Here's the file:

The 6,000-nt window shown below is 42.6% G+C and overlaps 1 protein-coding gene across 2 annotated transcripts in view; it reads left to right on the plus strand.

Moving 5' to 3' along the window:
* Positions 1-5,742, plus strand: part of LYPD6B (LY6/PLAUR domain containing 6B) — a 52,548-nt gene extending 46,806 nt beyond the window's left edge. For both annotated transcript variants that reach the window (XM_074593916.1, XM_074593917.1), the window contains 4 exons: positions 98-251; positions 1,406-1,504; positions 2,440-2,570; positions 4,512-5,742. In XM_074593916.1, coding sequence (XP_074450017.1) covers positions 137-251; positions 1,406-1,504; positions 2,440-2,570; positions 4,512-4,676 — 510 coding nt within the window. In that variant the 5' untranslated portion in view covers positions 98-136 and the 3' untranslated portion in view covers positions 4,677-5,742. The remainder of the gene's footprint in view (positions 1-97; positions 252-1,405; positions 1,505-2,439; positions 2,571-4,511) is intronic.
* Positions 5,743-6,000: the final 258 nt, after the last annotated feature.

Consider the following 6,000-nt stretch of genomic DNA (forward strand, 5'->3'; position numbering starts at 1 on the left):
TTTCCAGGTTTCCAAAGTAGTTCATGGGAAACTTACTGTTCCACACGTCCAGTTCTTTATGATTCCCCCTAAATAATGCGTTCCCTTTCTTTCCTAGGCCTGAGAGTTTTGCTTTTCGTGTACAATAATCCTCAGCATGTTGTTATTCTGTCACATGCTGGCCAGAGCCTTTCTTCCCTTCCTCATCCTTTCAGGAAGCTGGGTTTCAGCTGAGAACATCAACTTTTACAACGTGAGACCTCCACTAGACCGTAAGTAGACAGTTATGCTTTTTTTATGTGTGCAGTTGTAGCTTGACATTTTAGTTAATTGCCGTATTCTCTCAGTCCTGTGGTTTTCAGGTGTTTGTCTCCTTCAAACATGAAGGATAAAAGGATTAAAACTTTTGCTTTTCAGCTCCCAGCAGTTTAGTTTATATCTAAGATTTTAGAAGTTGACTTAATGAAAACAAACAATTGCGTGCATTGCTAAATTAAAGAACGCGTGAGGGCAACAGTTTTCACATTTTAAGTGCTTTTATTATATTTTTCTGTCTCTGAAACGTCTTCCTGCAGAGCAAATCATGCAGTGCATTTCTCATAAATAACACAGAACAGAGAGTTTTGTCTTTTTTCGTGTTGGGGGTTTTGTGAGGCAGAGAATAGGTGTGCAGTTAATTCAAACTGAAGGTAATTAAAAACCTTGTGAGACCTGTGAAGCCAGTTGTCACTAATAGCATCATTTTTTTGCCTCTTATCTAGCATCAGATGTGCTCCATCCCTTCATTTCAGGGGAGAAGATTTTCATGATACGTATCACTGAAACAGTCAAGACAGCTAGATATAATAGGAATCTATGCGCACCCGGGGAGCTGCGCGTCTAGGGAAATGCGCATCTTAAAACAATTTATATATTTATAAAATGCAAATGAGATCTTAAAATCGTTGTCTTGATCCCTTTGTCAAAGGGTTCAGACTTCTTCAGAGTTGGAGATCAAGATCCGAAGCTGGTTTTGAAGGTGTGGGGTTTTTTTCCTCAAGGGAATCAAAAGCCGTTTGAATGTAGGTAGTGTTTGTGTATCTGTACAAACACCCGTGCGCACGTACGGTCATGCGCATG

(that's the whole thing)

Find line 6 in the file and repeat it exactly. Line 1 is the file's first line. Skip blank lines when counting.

TTTCCAGGTTTCCAAAGTAGTTCATGGGAAACTTACTGTTCCACACGTCCAGTTCTTTATGATTCCCCCTAAATAATGCGTTCCCTTTCTTTCCTAGGCCTGAGAGTTTTGCTTTTCGTGTACAATAATCCTCAGCATGTTGTTATTCTGTCACATGCTGGCCAGAGCCTTTCTTCCCTTCCTCATCCTTTCAGGAAGCTGGGTTTCAGCTGAGAACATCAACTTTTACAACGTGAGACCTCCACTAGACCGTAAGTAGACAGTTATGCTTTTTTTATGTGTGCAGTTGTAGCTTGACATTTTAGTTAATTGCCGTATTCTCTCAGTCCTGTGGTTTTCAGGTGTTTGTCTCCTTCAAACATGAAGGATAAAAGGATTAAAACTTTTGCTTTTCAGCTCCCAGCAGTTTAGTTTATATCTAAGATTTTAGAAGTTGACTTAATGAAAACAAACAATTGCGTGCATTGCTAAATTAAAGAACGCGTGAGGGCAACAGTTTTCACATTTTAAGTGCTTTTATTATATTTTTCTGTCTCTGAAACGTCTTCCTGCAGAGCAAATCATGCAGTGCATTTCTCATAAATAACACAGAACAGAGAGTTTTGTCTTTTTTCGTGTTGGGGGTTTTGTGAGGCAGAGAATAGGTGTGCAGTTAATTCAAACTGAAGGTAATTAAAAACCTTGTGAGACCTGTGAAGCCAGTTGTCACTAATAGCATCATTTTTTTGCCTCTTATCTAGCATCAGATGTGCTCCATCCCTTCATTTCAGGGGAGAAGATTTTCATGATACGTATCACTGAAACAGTCAAGACAGCTAGATATAATAGGAATCTATGCGCACCCGGGGAGCTGCGCGTCTAGGGAAATGCGCATCTTAAAACAATTTATATATTTATAAAATGCAAATGAGATCTTAAAATCGTTGTCTTGATCCCTTTGTCAAAGGGTTCAGACTTCTTCAGAGTTGGAGATCAAGATCCGAAGCTGGTTTTGAAGGTGTGGGGTTTTTTTCCTCAAGGGAATCAAAAGCCGTTTGAATGTAGGTAGTGTTTGTGTATCTGTACAAACACCCGTGCGCACGTACGGTCATGCGCATG